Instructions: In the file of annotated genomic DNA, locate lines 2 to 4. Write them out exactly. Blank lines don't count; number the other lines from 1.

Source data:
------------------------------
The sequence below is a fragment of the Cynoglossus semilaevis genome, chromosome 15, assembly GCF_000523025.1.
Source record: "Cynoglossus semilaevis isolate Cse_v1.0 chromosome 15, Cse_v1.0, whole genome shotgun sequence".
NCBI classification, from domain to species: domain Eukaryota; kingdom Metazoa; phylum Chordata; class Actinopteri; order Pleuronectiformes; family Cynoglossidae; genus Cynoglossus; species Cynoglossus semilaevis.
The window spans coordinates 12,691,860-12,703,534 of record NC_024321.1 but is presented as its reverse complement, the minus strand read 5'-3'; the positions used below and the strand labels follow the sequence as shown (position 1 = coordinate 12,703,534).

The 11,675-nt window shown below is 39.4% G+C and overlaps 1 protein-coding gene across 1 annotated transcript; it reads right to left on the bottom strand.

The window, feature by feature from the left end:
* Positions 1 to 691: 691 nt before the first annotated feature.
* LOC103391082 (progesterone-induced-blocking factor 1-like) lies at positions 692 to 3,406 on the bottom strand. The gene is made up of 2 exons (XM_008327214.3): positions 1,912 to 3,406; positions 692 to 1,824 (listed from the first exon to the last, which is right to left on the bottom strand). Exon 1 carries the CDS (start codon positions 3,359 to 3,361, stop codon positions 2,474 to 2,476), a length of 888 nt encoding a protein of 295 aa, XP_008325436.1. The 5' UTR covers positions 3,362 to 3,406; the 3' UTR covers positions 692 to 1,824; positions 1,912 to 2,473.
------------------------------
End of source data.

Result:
Source record: "Cynoglossus semilaevis isolate Cse_v1.0 chromosome 15, Cse_v1.0, whole genome shotgun sequence".
NCBI classification, from domain to species: domain Eukaryota; kingdom Metazoa; phylum Chordata; class Actinopteri; order Pleuronectiformes; family Cynoglossidae; genus Cynoglossus; species Cynoglossus semilaevis.
The window spans coordinates 12,691,860-12,703,534 of record NC_024321.1 but is presented as its reverse complement, the minus strand read 5'-3'; the positions used below and the strand labels follow the sequence as shown (position 1 = coordinate 12,703,534).